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Illicit drug production in the Hawaii HIDTA region principally involves extensive cannabis cultivation, some crack cocaine conversion, and very limited methamphetamine production.

The Hawaii HIDTA region is one of the most significant cannabis cultivation and marijuana production areas in the nation. According to DCE/SP data, Hawaii consistently ranks among the top states for the total number of cannabis plants eradicated each year. In 2008, more than 102,000 cannabis plants were eradicated from both outdoor and indoor grow sites. DCE/SP data also indicate that 26 percent fewer cannabis plants were eradicated in Hawaii in 2008 (102,771) than in 2007 (139,089). This situation is very likely the result of fewer eradication operations rather than a reduction in cannabis cultivation. Eradication operations on the Big Island of Hawaii (where most of the state's cannabis cultivation takes place) were curtailed beginning in May 2008 when the County Council voted not to accept DCE/SP funding for aerial surveillance and eradication efforts, citing complaints from many residents who reportedly opposed the program because low-flying helicopter missions violated their privacy and disrupted rural life. Consequently, law enforcement agencies have been constrained in their efforts to effectively monitor cannabis grow activity.

Cannabis has been cultivated outdoors in Hawaii for decades because the tropical climate is conducive to year-round cultivation. Law enforcement reporting indicates that most outdoor cannabis cultivation takes place on the islands of Hawaii, Maui, Kauai, and Oahu, particularly on lands of the State Department of Land and Natural Resources Land Division in Hawaii and Maui Counties. Controlling cultivation in these areas is particularly challenging for law enforcement because of the vast tracts of unincorporated land available for hiding cannabis plants among native vegetation. Outdoor cultivation operations are conducted primarily by local Asian and Polynesian criminal groups and some Caucasian groups, including those that have relocated to Hawaii from the U.S. mainland.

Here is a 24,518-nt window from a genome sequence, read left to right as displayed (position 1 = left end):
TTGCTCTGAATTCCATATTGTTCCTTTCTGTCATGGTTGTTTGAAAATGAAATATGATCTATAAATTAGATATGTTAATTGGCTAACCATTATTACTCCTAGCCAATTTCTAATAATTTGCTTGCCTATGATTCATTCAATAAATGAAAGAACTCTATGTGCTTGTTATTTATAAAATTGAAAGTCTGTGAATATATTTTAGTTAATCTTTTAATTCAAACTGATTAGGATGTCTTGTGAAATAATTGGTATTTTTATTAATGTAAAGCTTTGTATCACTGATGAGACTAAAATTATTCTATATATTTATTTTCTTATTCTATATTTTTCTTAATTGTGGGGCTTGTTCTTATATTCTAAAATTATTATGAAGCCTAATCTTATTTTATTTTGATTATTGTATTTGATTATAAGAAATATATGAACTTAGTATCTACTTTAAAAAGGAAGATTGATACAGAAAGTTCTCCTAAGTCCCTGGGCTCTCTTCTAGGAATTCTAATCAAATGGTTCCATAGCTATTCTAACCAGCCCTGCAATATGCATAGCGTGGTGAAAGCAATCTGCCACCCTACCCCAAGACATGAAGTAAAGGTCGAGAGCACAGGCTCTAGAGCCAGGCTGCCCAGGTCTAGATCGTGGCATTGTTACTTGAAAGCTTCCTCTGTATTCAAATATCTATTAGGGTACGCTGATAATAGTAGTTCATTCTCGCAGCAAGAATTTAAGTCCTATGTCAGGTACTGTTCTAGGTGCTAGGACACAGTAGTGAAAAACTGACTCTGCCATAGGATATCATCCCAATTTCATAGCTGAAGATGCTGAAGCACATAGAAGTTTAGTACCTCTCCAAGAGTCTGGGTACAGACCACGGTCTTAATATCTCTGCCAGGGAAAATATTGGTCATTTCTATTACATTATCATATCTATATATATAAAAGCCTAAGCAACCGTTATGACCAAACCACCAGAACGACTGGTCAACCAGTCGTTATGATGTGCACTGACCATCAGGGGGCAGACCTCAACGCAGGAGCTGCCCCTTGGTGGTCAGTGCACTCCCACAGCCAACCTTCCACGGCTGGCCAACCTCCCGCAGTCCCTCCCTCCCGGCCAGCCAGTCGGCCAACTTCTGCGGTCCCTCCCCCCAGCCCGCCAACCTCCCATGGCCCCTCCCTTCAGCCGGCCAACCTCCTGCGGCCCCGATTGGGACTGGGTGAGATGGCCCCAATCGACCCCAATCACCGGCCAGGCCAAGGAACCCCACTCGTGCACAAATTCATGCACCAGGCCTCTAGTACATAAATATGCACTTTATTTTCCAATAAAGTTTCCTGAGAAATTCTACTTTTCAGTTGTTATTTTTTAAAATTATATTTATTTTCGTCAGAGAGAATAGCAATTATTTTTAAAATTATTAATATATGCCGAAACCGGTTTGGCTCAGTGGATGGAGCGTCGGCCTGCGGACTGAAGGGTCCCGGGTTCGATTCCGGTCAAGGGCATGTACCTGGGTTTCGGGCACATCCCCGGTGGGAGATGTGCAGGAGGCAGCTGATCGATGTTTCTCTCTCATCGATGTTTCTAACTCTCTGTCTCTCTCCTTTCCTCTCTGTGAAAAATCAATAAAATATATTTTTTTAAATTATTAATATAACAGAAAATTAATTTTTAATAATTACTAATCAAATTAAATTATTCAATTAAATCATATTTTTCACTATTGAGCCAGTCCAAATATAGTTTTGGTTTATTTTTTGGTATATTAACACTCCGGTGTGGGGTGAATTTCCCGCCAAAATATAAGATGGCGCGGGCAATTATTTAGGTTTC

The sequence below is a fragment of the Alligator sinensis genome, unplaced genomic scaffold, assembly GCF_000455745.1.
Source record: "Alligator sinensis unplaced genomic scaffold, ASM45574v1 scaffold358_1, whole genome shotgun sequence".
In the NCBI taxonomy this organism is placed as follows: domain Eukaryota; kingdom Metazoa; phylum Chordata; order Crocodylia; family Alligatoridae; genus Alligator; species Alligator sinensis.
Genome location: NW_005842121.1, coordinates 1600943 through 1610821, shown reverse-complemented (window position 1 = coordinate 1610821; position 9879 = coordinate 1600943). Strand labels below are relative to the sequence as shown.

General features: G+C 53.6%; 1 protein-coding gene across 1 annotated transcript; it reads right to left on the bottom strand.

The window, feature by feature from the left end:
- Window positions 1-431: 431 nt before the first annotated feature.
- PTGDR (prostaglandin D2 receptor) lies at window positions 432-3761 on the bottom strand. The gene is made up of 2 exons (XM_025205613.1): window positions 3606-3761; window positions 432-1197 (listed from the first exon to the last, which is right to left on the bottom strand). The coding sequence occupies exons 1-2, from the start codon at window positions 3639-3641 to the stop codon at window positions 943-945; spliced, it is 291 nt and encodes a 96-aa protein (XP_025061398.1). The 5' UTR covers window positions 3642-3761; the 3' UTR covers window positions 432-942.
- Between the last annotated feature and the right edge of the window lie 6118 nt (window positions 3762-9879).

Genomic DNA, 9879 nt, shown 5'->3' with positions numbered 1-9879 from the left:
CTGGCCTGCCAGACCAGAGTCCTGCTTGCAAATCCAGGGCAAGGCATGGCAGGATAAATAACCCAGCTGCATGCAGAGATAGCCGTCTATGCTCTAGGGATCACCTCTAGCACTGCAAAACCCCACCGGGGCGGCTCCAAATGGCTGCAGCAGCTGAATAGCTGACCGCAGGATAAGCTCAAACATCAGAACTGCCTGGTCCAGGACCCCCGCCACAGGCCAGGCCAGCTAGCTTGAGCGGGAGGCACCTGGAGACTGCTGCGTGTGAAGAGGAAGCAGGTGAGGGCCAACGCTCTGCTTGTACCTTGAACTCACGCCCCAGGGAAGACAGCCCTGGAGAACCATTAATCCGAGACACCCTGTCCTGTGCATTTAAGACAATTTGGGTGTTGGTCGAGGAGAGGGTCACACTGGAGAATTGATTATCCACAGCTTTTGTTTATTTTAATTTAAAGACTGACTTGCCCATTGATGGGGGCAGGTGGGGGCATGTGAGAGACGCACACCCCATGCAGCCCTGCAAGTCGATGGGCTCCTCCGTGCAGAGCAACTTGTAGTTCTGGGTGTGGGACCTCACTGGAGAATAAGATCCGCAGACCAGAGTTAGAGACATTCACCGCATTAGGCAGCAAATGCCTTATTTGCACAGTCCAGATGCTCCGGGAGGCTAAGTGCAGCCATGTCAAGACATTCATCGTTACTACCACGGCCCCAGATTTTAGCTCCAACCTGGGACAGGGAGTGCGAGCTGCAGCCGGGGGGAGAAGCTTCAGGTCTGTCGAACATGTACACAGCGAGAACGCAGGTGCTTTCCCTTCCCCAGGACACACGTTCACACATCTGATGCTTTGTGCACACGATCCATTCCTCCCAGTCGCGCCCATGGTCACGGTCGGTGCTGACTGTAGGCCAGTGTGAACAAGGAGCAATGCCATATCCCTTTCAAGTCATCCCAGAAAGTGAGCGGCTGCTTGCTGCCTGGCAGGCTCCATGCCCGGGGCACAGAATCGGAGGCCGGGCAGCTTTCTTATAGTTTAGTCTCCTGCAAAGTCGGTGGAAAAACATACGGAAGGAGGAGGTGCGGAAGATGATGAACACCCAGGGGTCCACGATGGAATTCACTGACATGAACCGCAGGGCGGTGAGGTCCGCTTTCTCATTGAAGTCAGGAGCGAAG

Indoor cannabis cultivation in Hawaii is increasing because of the higher profits generated by year-round operations and controlled conditions that enable growers to produce high-potency marijuana that commands premium prices in most drug markets. Indoor cannabis cultivators typically use advanced growing techniques that include lighting, irrigation systems, chemical fertilizers, and plant cloning.6 Indoor grow sites typically average fewer plants than outdoor grows and range in size from a single closet to entire houses or larger buildings that are converted into sophisticated grow operations. Some indoor grow sites have been relocated to residences or outbuildings on land formerly used for outdoor cannabis cultivation. Some indoor cultivators bypass electric meters to eliminate high energy-use readings, large electric bills, and possible law enforcement scrutiny. Caucasian criminal groups and local independent dealers are the primary producers of high-potency marijuana from indoor cannabis cultivation sites in the HIDTA region.